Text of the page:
Problem addressed: Application fees are the first step in screening potential tenants. Currently, there is no limit to the amount a landlord can charge for reviewing an application. Excessive application fees can create a significant barrier to accessing rental housing, especially for lower income tenants applying to several apartments over a short period of time. Also, few limits exist on how many years of information a landlord can access in making decisions about a prospective tenant.

How this helps: The bill addresses three main components of rental applications to allow for more access among applicants: 1. application fees, 2. background histories considered in applications, and 3. disclosures relating to denials of applications. First, the bill states a landlord may not charge a prospective tenant a rental application fee unless the landlord uses the entire amount of the fee to cover the landlord’s costs in processing the rental application. The landlord also cannot charge applicants different amounts. Secondly, if a landlord does background checks, the bill says they can only look at the last seven years of credit history and last fiver years of criminal history (except crimes related to methamphetamine, sex offenses, or homicides). Finally, the bill requires all landlords denying a rental application must provide a written notice of the denial that states the reasons for the denial.

Building More Affordable Housing

A lack of affordable housing inventory and increased demand for housing have been key contributors to rising rent costs, causing rent to become unaffordable in various regions across the state. In addition, the loss of formerly rent-restricted housing is a contributing factor. Affordability restrictions on approximately 22,000 affordable rental housing units are set to expire in the next decade across Colorado. While Colorado cannot build housing quick enough to mitigate the growing problem, every new unit helps. Colorado housing legislation like the below could help.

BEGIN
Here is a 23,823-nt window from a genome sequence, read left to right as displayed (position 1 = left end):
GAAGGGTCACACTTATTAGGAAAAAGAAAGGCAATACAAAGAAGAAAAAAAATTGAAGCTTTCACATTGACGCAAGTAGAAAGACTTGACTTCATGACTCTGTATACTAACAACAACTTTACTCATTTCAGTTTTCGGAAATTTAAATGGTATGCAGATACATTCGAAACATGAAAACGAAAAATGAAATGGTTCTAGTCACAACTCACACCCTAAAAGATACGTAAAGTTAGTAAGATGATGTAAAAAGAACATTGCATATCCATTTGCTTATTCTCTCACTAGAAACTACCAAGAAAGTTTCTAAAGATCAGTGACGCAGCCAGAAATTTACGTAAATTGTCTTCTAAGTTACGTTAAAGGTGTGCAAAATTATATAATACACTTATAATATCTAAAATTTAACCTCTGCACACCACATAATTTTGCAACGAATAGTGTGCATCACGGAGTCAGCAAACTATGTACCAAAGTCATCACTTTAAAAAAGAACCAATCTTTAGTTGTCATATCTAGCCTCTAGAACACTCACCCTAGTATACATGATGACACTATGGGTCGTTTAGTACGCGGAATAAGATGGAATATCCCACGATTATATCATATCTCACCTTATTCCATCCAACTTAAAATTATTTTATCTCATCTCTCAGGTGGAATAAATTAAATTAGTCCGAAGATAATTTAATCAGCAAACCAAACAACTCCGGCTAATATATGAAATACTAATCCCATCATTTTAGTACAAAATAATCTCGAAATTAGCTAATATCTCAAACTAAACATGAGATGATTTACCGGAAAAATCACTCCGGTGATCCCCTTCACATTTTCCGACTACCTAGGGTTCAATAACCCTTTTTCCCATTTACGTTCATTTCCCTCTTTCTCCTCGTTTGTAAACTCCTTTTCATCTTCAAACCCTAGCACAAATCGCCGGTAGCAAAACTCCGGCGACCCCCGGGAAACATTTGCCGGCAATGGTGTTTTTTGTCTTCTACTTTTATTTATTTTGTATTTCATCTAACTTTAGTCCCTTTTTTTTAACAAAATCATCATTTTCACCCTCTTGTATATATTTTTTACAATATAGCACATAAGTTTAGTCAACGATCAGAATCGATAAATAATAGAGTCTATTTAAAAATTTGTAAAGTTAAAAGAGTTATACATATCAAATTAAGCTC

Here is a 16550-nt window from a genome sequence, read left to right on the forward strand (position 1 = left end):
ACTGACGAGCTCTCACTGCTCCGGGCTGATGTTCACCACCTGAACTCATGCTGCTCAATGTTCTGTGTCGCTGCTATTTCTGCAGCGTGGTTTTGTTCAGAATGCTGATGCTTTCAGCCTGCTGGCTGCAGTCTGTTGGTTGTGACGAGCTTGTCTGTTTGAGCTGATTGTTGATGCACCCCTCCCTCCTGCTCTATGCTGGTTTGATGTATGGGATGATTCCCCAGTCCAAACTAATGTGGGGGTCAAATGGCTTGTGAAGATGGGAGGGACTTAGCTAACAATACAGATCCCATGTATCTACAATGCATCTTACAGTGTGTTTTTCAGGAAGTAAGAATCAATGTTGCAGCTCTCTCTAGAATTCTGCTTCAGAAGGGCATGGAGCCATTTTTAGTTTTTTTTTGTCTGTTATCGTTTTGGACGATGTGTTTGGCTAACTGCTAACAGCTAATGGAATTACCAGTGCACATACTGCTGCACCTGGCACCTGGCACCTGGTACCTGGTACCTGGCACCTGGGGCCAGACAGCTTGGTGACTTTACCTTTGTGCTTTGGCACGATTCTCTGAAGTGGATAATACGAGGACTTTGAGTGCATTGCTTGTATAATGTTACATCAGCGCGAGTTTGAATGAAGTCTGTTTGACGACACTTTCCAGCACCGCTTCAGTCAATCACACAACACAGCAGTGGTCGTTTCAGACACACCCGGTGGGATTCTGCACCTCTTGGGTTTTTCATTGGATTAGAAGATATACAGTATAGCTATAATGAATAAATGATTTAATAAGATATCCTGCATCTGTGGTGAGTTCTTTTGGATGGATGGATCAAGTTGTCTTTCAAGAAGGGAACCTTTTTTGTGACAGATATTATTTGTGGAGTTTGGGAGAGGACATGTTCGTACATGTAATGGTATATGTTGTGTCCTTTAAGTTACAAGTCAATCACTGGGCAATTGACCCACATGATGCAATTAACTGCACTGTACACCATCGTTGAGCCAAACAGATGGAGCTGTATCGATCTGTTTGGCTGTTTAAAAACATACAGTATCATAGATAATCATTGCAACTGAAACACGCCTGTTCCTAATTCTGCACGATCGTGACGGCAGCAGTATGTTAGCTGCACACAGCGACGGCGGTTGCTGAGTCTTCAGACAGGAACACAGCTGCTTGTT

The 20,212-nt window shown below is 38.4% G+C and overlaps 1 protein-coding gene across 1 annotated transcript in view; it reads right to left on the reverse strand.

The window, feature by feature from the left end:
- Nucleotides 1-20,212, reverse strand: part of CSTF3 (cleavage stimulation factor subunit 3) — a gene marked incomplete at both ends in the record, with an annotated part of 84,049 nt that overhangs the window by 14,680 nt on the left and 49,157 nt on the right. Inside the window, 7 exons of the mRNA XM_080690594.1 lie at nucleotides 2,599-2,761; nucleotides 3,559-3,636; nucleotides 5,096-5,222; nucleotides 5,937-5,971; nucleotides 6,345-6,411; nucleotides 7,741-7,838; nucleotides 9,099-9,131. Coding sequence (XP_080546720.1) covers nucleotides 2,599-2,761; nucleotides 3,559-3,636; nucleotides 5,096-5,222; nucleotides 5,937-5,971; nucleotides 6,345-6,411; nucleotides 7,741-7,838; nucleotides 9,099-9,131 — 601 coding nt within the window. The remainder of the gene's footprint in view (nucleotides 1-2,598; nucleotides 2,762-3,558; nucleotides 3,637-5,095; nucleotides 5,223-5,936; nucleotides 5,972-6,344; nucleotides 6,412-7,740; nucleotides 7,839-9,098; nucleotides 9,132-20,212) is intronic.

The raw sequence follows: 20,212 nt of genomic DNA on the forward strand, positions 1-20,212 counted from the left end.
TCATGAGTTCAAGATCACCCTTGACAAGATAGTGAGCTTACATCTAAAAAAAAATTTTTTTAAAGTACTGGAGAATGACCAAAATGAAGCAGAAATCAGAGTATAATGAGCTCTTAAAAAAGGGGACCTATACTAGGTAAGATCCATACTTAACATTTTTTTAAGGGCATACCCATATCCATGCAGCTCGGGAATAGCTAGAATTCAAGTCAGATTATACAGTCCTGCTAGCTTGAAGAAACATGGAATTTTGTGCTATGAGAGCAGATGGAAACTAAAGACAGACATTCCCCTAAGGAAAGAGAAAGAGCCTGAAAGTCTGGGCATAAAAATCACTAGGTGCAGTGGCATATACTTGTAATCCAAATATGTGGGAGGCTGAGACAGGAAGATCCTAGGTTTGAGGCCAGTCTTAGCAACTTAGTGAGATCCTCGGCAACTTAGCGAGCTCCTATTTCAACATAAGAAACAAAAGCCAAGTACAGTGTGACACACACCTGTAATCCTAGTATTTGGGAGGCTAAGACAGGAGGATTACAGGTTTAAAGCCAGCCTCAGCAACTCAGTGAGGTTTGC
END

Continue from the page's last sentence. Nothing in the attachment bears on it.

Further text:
HB19-1245: Affordable Housing Funding From Vendor Fee Changes

How this helps: This bill increases the state vendor fee and dedicates the funding generated from that increase go to affordable housing. The bill would increase the allowance on sales tax accounts from the current rate of 3.33 percent to 4.0 percent starting on January 1, 2020. The vendor fee allowance is capped at $1,000 per month per retailer. At least one-third of the revenue generated from the increase will be awarded to affordable housing projects directed towards households with incomes less than or equal to 30 percent of the area median household income.

HB19-1319: Incentives Developers Facilitate Affordable Housing

How this Helps: The bill requires most state agencies and institutions of higher education to provide an inventory of vacant buildings and undeveloped land to the Office of the State Architect within the Department of Personnel and Administration. These properties can then be assessed for development of affordable housing. Because land is so scarce in many locations of the state, this process would allow would generate a new source of developable land.

HB19-1228: Increase Tax Credit Allocation Affordable Housing

How this helps: For tax years 2020 through 2024, this bill increases the amount of state affordable housing tax credits that the Colorado Housing and Finance Authority (CHFA) may allocate from $5 million to $10 million each year. This results in a total of $150 million in additional tax credits that can be allocated by CHFA over five years. These tax credits are a vital piece of building new units of affordable housing in Colorado, and this increase would directly lead to the development of more affordable housing units within Colorado.